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Friday, February 17, 2012

Dealers Listing Cars on Facebook

A new article was published today about the use of Facebook by retailers to promote their products. The original article is here and it got me thinking.

Car dealers are becoming more and more interested in promoting their dealerships on Facebook because let's face it, pretty much everyone is on Facebook. It's free, and there are hundreds of millions of people using the site regularly. While most successful dealers have at least set up a business page on Facebook and use it to interact with customers, other dealers use it to try and actually sell their vehicles to their followers/fans.

Some website providers these days offer to build a "tab" on the dealer's Facebook page which lists their entire inventory, just like their own website. The thinking is that potential customers (or anyone who "likes" the dealer's page) will click on that tab and browse their inventory. They feel that people will browse inventory on Facebook instead of actually going to the dealer's site and do it there. I personally have never bought into this, and today an article came out that suggests the same thing. (see the original article by clicking here).

On some levels it makes sense to market vehicles this way. If the people are there, then why not, right? Well the article I referenced quoted an analyst as saying for companies trying to sell their products through these means, "it was like trying to sell stuff to people while they’re hanging out with their friends at the bar." Furthermore, people would need to actively seek out the vehicle information, whereas the entire philosophy of Facebook is to push content to the user, so they don't need to seek it out. This is why we offer a different service to our clients where individual vehicles are posted to the dealer's Facebook wall. This way they actually show up in the fans news feed and get exposure. It's important to limit the frequency of these sort of posts, but that's another article for another day.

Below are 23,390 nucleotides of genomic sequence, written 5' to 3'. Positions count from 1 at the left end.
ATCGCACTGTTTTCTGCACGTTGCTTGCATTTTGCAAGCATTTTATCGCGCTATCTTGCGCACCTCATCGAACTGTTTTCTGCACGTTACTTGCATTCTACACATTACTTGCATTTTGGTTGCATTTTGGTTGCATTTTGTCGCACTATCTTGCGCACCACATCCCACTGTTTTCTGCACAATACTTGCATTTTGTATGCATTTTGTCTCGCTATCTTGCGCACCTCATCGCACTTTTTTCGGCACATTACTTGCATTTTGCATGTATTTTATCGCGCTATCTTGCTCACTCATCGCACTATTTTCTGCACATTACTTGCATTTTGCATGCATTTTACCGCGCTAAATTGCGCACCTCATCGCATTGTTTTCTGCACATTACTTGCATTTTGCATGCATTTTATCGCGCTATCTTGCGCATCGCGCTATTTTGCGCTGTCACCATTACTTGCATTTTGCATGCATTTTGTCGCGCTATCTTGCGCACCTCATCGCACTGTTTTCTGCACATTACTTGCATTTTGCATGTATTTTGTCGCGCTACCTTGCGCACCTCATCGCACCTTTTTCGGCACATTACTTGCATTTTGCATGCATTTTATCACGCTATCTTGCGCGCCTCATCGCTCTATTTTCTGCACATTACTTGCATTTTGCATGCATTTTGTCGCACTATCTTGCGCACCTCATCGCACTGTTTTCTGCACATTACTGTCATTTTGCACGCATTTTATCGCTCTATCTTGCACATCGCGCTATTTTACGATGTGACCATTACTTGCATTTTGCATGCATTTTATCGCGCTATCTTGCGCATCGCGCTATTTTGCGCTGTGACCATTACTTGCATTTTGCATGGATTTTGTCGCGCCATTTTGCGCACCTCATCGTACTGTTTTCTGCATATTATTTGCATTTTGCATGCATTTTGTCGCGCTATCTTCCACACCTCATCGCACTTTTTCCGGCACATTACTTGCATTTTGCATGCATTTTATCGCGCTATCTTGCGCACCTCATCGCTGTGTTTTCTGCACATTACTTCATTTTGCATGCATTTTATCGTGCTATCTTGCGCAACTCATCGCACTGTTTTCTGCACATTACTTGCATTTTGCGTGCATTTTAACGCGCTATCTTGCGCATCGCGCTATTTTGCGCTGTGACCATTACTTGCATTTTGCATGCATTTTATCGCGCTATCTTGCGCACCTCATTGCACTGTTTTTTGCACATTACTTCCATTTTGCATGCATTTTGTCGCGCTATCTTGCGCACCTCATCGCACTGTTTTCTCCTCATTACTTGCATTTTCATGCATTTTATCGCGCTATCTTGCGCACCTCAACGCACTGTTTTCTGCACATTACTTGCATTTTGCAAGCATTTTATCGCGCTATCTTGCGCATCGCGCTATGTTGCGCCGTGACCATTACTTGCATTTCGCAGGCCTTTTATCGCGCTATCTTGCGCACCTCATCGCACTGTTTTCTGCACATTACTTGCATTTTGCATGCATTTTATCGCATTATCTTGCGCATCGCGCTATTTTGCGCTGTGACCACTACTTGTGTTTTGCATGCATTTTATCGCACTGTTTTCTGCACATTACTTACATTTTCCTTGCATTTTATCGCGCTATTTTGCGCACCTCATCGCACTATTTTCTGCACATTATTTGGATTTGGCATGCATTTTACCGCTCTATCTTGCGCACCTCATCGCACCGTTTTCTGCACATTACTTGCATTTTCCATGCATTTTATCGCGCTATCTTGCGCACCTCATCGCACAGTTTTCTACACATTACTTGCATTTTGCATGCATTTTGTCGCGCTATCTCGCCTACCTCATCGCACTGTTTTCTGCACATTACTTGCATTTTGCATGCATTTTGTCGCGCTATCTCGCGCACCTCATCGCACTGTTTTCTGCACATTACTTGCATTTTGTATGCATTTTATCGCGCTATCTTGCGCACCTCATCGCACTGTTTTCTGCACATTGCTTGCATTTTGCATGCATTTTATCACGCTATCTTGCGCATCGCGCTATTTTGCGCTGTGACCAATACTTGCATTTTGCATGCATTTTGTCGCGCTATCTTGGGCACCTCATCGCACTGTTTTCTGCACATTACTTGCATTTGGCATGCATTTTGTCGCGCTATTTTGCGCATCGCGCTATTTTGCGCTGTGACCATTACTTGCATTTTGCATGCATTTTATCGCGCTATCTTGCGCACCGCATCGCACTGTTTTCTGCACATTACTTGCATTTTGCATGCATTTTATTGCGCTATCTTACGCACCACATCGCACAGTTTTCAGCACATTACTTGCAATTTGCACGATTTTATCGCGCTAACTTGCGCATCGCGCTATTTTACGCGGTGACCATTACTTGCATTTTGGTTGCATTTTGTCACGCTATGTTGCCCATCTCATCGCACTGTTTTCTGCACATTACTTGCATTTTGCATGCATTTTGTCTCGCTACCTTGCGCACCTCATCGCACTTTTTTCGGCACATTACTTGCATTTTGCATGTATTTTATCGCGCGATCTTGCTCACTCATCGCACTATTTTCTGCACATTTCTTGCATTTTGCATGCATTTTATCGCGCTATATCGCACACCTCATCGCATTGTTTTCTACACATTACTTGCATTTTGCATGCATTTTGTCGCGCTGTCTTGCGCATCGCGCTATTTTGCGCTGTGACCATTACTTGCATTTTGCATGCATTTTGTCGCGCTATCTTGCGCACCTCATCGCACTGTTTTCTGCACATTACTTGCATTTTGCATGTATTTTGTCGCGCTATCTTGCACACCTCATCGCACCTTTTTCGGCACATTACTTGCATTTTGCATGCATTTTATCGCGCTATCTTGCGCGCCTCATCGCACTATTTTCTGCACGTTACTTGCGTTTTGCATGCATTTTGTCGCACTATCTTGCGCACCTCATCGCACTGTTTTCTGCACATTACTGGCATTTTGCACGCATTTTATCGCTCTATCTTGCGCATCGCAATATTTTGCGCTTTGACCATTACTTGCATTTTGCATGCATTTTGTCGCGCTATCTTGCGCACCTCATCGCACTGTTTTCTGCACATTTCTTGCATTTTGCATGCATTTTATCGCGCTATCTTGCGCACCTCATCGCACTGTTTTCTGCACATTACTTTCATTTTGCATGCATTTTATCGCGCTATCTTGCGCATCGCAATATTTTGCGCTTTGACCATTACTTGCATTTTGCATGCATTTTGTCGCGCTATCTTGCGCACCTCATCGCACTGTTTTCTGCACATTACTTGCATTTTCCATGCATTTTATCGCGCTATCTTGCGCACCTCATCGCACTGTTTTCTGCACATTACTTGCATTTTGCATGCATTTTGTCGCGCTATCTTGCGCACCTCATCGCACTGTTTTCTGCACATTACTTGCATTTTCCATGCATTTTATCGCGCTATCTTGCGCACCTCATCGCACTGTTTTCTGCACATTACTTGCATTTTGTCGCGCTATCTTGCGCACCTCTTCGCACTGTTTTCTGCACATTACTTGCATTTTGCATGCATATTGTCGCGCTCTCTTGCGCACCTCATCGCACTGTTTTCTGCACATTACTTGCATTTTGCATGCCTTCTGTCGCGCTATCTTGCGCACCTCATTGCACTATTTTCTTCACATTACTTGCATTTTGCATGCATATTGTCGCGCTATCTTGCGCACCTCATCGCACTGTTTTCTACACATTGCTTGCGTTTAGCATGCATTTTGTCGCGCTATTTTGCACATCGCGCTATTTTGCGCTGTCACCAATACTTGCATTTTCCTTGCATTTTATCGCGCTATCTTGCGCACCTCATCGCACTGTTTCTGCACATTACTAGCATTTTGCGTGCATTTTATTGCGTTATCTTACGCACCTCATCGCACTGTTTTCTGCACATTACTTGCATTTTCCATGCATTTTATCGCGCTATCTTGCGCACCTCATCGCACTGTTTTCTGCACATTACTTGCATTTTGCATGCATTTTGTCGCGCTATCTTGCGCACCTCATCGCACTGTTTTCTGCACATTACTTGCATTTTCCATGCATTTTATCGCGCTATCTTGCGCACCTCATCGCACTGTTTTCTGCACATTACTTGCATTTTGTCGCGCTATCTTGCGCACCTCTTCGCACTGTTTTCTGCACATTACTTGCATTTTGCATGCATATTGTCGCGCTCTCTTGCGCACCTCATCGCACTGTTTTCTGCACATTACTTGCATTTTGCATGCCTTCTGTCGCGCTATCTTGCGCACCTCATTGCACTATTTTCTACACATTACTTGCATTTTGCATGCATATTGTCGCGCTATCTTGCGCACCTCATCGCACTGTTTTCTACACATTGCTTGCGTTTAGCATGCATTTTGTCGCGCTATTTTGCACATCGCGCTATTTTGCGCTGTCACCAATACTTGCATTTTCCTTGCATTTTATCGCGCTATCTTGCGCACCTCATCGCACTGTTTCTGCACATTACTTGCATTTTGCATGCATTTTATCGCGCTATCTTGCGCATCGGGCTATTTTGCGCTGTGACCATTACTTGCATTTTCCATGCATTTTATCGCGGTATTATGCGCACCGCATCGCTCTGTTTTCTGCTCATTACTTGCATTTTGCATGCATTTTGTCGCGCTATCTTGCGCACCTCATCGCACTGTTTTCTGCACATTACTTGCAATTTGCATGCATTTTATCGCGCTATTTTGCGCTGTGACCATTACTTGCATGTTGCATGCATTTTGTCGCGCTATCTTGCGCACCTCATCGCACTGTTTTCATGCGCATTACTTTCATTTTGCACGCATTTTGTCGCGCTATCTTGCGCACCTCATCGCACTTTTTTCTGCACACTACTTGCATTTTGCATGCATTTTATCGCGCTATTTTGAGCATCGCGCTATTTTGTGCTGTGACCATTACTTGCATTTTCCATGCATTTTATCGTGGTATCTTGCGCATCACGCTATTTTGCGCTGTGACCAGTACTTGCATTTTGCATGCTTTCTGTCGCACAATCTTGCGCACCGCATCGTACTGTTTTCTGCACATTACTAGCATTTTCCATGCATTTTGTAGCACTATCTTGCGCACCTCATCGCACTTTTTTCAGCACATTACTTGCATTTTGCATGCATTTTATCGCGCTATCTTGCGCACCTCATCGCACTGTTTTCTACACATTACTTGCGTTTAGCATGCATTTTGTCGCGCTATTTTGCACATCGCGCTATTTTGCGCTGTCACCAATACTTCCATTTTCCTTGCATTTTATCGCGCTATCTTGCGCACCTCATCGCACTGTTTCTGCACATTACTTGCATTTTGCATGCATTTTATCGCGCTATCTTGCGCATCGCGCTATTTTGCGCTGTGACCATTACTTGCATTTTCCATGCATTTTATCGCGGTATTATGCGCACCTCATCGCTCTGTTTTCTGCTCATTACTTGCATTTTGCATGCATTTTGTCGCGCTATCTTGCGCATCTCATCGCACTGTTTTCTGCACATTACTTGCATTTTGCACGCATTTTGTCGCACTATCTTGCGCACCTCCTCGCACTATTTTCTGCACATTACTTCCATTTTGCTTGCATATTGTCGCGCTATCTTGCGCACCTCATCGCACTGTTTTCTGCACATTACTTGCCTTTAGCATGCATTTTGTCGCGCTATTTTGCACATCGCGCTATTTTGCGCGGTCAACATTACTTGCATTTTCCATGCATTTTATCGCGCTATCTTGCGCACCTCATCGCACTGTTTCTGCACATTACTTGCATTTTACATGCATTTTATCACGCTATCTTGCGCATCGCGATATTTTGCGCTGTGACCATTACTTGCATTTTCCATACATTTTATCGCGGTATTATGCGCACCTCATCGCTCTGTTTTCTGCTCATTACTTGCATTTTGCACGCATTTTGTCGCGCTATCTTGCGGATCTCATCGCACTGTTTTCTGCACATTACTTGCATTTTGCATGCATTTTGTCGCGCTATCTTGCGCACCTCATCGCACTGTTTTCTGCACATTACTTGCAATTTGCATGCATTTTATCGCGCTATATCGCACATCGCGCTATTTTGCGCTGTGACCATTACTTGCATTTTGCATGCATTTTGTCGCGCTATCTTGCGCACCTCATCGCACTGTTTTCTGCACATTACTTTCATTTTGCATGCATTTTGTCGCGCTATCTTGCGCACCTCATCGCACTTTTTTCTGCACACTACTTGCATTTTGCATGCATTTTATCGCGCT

If major retailers like Gamestop, Gap, J.C. Penny, and Nordstrom have all pulled the plug on these Facebook storefronts, I have to think there's some validation to my beliefs. I know I don't shop on Facebook for anything. Sure, I may visit a retailer's page to see if they have any promotions going on or to see what other shoppers are saying about them, but if I want to buy something I head to the retailers own website. Getting people to change the way they shop online can happen, but I personally don't think it's going to happen anytime soon, and Gamestop (and the others) have proven that point as far as I'm concerned.

I'm curious to hear comments from others, but I'm especially curious to hear from car dealers (or salespeople) who have tried the inventory tab on their company Facebook page. Has it worked for you? Do you know how its use compares to your other Facebook activity in generating leads?


corey said...

I'm not a dealer. Instead, a developer of one of these facebook page tab apps that you discuss. Also interesting: I don't have a personal facebook account.